Gene Methylation and Urine Cytology to Monitor Bladder Cancer - Expert Commentary

Currently, intermediate or high-risk non-muscle-invasive bladder cancer patients (NMIBC) require intensive follow-up. This usually consists of urethrocystoscopy (gold standard) and urine cytology to monitor the recurrence of NMIBC. The current methods are expensive and invasive and have low sensitivity. 

To address this area of clinical need, a recent article published by van der Heijden et al. in the journal Clinical Epigenetics introduced a non-invasive, sensitive method to predict bladder cancer recurrence using the combination of a three-gene (CFTR, SALL3, and TWIST1) methylation classifier and urine cytology. The researchers collected freshly voided urine samples from bladder cancer (BC) patients, controls, and patients in follow-up for bladder cancer (PFBC).  The authors selected a total of seven DNA methylation markers that are known to play a role in bladder cancer (CDH13, CFTR, NID2, SALL3, TMEFF2, TWIST1, and VIM2) for PCR. A logistic regression model showed that the combination of CFTR, SALL3, and TWIST1 hypermethylation classifier has the highest accuracy of detecting bladder cancer from urine samples.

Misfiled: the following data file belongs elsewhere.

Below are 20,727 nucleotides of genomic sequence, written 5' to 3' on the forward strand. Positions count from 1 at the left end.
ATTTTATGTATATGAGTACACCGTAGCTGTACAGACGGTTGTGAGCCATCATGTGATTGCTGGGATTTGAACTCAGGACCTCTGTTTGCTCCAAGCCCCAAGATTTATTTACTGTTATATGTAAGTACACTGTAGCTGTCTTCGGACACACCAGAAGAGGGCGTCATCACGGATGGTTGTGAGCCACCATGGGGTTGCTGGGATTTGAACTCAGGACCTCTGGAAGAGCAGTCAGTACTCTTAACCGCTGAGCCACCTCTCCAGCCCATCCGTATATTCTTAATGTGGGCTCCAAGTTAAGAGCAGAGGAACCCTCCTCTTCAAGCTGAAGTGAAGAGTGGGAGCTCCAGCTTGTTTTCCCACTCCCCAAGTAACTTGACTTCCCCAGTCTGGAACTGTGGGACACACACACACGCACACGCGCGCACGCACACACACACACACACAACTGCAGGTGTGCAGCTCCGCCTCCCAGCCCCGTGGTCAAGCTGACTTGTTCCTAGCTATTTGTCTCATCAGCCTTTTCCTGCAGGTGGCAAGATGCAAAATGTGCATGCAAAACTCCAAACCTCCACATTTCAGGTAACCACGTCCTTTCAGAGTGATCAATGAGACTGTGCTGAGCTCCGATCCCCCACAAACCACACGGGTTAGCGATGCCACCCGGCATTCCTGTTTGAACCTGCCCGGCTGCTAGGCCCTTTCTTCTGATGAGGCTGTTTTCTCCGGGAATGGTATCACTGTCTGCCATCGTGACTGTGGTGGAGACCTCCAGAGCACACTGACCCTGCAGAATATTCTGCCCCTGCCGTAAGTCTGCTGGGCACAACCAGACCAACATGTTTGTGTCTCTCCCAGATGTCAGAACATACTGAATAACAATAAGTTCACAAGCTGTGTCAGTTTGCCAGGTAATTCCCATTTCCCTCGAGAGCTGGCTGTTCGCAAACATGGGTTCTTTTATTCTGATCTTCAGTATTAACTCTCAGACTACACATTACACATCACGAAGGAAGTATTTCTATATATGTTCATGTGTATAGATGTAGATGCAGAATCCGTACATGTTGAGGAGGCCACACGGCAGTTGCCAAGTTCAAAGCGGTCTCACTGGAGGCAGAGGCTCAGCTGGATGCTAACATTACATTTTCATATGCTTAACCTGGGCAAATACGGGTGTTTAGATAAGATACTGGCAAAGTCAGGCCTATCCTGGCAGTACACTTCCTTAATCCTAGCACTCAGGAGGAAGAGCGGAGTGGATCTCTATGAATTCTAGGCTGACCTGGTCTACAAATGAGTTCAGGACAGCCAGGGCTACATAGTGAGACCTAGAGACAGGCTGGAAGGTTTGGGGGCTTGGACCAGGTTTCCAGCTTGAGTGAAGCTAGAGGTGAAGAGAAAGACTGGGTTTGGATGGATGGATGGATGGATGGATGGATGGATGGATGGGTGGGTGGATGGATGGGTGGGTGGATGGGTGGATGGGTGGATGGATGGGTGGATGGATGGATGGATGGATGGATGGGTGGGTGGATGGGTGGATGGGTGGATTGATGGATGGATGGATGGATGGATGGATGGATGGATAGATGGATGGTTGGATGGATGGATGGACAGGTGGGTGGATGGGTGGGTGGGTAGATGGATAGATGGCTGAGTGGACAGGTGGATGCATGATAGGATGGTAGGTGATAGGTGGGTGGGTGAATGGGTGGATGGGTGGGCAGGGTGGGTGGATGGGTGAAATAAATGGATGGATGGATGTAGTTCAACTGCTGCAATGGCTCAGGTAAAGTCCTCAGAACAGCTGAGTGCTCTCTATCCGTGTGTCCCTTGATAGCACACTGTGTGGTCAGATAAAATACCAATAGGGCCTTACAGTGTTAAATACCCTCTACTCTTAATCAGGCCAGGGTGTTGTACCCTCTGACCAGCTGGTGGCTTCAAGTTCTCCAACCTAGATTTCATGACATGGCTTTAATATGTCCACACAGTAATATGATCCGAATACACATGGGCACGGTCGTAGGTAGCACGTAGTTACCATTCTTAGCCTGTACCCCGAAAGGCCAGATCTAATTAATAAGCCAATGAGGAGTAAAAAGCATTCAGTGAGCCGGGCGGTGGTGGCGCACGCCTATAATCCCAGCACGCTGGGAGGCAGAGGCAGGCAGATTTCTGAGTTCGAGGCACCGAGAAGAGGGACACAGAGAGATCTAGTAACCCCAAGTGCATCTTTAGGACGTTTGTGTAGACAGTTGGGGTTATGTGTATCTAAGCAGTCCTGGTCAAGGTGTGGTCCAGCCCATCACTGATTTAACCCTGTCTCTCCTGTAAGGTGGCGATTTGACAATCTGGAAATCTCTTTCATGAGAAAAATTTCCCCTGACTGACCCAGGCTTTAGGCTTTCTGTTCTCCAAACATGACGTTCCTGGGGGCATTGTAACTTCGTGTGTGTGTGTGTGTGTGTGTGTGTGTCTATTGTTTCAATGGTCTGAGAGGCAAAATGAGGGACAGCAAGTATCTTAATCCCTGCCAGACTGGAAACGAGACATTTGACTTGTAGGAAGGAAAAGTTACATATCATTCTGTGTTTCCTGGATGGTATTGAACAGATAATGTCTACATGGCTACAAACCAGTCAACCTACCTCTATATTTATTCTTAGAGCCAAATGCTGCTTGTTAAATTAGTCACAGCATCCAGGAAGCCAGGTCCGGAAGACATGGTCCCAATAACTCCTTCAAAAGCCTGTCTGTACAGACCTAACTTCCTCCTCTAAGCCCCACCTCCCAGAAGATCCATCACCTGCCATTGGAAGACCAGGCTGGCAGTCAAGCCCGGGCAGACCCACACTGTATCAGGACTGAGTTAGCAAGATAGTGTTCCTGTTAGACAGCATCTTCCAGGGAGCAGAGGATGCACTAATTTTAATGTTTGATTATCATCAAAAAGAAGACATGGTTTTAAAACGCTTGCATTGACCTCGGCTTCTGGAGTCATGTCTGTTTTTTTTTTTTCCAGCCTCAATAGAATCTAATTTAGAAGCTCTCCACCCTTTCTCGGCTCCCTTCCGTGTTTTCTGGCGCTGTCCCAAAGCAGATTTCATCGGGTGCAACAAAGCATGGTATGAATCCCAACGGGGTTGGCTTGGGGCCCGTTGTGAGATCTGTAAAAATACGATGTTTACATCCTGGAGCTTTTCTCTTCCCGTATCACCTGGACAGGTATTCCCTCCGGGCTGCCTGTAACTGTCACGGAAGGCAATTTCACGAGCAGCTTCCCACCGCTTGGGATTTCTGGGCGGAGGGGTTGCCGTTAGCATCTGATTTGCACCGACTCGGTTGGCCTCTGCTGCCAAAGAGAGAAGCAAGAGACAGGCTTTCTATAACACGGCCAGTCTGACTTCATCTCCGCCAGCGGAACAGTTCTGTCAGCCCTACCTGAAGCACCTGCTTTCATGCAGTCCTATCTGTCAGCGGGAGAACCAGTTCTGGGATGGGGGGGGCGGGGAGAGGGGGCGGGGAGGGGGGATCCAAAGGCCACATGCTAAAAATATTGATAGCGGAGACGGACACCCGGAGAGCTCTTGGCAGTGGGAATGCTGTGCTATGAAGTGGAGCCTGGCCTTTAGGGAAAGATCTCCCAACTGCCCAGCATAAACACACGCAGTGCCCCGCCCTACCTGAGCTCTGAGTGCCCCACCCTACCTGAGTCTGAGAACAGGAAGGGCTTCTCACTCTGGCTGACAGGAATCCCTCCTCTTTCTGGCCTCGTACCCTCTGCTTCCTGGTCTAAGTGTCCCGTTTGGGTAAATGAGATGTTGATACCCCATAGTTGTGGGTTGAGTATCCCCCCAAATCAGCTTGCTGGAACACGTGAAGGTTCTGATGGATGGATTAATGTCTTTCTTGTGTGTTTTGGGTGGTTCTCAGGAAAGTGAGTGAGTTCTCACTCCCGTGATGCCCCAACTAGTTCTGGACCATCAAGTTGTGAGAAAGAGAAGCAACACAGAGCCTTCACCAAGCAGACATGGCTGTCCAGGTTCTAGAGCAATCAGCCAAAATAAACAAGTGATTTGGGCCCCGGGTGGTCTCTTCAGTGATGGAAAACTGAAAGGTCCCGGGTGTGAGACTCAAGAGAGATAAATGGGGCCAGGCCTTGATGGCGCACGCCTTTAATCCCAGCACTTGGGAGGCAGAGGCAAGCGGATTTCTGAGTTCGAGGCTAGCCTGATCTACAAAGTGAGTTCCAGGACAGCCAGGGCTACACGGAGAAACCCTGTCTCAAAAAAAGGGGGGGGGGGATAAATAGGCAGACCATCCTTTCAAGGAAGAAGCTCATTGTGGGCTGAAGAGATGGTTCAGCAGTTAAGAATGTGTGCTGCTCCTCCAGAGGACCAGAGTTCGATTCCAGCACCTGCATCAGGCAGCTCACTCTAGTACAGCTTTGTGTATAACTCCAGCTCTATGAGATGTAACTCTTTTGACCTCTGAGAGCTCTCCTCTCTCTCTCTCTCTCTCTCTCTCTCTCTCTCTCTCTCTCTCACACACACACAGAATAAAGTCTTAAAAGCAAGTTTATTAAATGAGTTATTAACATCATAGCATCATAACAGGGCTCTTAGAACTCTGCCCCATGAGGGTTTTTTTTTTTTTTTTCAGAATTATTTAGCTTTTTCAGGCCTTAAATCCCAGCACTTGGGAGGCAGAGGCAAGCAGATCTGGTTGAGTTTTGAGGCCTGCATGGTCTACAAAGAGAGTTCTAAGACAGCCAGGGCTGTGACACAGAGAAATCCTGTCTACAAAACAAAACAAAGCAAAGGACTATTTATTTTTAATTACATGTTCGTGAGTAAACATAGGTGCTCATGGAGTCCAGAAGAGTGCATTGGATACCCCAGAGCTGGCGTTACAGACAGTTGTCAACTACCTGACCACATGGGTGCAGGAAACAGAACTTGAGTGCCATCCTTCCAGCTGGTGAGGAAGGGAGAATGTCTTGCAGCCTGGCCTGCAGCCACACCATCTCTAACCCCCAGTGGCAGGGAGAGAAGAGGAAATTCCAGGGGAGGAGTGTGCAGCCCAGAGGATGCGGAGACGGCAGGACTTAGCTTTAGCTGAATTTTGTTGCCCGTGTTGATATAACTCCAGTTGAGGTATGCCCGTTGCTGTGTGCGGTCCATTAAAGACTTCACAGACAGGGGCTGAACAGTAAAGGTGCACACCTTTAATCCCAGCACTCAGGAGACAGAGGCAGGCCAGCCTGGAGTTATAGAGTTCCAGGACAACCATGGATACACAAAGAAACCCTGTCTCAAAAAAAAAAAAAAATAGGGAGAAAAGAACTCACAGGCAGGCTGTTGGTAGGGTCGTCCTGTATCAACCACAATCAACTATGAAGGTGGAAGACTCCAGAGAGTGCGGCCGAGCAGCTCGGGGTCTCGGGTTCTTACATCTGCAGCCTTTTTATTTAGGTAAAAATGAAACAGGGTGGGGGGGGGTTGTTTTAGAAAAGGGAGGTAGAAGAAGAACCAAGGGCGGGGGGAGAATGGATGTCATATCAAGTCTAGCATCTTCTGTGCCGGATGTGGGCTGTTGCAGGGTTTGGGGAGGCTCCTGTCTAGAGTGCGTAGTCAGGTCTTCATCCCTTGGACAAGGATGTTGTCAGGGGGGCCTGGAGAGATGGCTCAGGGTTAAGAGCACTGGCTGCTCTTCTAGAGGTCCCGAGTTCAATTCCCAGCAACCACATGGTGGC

The investigators conducted a comparison between the three-gene methylation classifier and urine cytology showing that the three-gene methylation classifier has higher sensitivity, higher negative predictive value compared to urine cytology only.  In the training set, the three-gene methylation classifier achieved an AUC 0.874 and an AUC 0.741 was achieved in the testing set. The combination of the three-gene methylation classifier with urine cytology in the validation set showed significantly improved the performance with an AUC of 0.86 with a sensitivity of 96%, a specificity of 40%, and a positive and negative predictive value of 56 and 92%, respectively.

This study defines a urine-based test for surveillance of NMIBC. Non-invasive liquid biopsy approaches are expected to play a bigger role in the future.

Written by Bishoy M. Faltas, MD, Weill Cornell Medicine, New York, NY

Read the Abstract: Urine cell-based DNA methylation classifier for monitoring bladder cancer
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